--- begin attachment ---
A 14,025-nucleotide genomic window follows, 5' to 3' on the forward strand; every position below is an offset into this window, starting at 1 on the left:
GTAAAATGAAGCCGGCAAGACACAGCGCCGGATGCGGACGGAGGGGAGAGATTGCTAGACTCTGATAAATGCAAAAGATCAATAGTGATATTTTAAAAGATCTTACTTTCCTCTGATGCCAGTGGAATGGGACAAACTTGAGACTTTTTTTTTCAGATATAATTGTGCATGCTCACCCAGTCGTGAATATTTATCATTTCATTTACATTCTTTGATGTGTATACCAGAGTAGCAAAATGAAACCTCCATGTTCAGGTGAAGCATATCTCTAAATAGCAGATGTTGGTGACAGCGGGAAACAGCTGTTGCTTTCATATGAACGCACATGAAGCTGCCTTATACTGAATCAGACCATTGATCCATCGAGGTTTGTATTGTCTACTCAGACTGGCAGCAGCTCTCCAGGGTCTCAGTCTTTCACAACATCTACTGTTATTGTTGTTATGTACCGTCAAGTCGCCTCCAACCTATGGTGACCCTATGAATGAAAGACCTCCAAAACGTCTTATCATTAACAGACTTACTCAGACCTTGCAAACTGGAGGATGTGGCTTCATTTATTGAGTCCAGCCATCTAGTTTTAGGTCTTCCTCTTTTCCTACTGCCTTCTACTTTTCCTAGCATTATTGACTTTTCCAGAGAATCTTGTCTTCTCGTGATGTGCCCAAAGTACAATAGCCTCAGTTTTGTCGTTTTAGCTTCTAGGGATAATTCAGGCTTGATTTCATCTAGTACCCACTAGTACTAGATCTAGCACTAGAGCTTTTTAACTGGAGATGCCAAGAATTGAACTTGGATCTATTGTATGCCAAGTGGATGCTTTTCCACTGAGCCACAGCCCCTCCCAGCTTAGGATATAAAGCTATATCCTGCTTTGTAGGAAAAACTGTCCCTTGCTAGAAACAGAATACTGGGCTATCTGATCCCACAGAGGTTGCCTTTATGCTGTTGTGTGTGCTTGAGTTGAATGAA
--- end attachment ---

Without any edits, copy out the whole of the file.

A 14,025-nucleotide genomic window follows, 5' to 3' on the forward strand; every position below is an offset into this window, starting at 1 on the left:
GTAAAATGAAGCCGGCAAGACACAGCGCCGGATGCGGACGGAGGGGAGAGATTGCTAGACTCTGATAAATGCAAAAGATCAATAGTGATATTTTAAAAGATCTTACTTTCCTCTGATGCCAGTGGAATGGGACAAACTTGAGACTTTTTTTTTCAGATATAATTGTGCATGCTCACCCAGTCGTGAATATTTATCATTTCATTTACATTCTTTGATGTGTATACCAGAGTAGCAAAATGAAACCTCCATGTTCAGGTGAAGCATATCTCTAAATAGCAGATGTTGGTGACAGCGGGAAACAGCTGTTGCTTTCATATGAACGCACATGAAGCTGCCTTATACTGAATCAGACCATTGATCCATCGAGGTTTGTATTGTCTACTCAGACTGGCAGCAGCTCTCCAGGGTCTCAGTCTTTCACAACATCTACTGTTATTGTTGTTATGTACCGTCAAGTCGCCTCCAACCTATGGTGACCCTATGAATGAAAGACCTCCAAAACGTCTTATCATTAACAGACTTACTCAGACCTTGCAAACTGGAGGATGTGGCTTCATTTATTGAGTCCAGCCATCTAGTTTTAGGTCTTCCTCTTTTCCTACTGCCTTCTACTTTTCCTAGCATTATTGACTTTTCCAGAGAATCTTGTCTTCTCGTGATGTGCCCAAAGTACAATAGCCTCAGTTTTGTCGTTTTAGCTTCTAGGGATAATTCAGGCTTGATTTCATCTAGTACCCACTAGTACTAGATCTAGCACTAGAGCTTTTTAACTGGAGATGCCAAGAATTGAACTTGGATCTATTGTATGCCAAGTGGATGCTTTTCCACTGAGCCACAGCCCCTCCCAGCTTAGGATATAAAGCTATATCCTGCTTTGTAGGAAAAACTGTCCCTTGCTAGAAACAGAATACTGGGCTATCTGATCCCACAGAGGTTGCCTTTATGCTGTTGTGTGTGCTTGAGTTGAATGAA